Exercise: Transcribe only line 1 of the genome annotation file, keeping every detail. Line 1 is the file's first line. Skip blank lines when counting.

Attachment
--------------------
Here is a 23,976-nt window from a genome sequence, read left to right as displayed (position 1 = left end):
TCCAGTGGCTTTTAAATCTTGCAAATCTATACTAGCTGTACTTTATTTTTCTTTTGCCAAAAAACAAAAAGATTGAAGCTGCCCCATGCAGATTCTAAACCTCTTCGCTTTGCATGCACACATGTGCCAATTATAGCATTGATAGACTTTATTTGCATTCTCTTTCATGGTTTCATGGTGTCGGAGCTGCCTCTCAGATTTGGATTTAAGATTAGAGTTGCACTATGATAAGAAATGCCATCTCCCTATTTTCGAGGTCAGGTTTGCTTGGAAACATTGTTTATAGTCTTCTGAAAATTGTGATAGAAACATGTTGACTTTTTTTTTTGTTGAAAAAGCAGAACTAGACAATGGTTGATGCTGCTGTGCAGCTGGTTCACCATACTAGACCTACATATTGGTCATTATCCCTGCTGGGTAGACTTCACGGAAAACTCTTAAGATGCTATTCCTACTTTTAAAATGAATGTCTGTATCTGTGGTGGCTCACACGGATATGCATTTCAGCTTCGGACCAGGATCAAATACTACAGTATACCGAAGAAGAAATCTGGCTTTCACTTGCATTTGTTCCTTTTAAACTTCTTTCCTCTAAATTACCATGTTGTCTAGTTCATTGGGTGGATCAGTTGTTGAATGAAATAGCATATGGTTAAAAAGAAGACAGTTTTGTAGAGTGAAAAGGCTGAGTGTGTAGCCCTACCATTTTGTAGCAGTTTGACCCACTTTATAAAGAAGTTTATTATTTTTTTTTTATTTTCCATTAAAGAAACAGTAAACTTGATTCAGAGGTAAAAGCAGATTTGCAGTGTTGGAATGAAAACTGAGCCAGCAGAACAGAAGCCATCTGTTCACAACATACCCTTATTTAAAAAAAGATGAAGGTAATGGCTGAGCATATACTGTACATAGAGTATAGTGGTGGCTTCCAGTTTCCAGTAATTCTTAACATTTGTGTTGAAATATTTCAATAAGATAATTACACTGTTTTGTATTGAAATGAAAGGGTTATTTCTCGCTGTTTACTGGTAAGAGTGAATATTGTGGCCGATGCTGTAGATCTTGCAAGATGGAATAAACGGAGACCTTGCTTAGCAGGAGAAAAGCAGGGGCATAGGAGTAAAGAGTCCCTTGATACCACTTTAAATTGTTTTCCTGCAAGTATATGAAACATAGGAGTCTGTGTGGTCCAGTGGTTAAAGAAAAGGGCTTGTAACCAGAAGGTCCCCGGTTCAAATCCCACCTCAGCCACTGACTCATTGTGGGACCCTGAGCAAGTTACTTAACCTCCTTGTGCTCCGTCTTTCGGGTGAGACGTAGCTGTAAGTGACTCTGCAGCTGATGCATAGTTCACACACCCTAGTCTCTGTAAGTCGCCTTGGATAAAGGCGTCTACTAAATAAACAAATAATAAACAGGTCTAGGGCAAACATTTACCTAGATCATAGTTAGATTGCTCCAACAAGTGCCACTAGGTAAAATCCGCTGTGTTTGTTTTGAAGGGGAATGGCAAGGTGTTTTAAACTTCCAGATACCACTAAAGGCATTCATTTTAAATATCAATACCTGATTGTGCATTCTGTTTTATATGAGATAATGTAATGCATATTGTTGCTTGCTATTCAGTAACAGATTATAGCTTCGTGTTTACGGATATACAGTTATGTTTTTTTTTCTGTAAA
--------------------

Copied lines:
Here is a 23,976-nt window from a genome sequence, read left to right as displayed (position 1 = left end):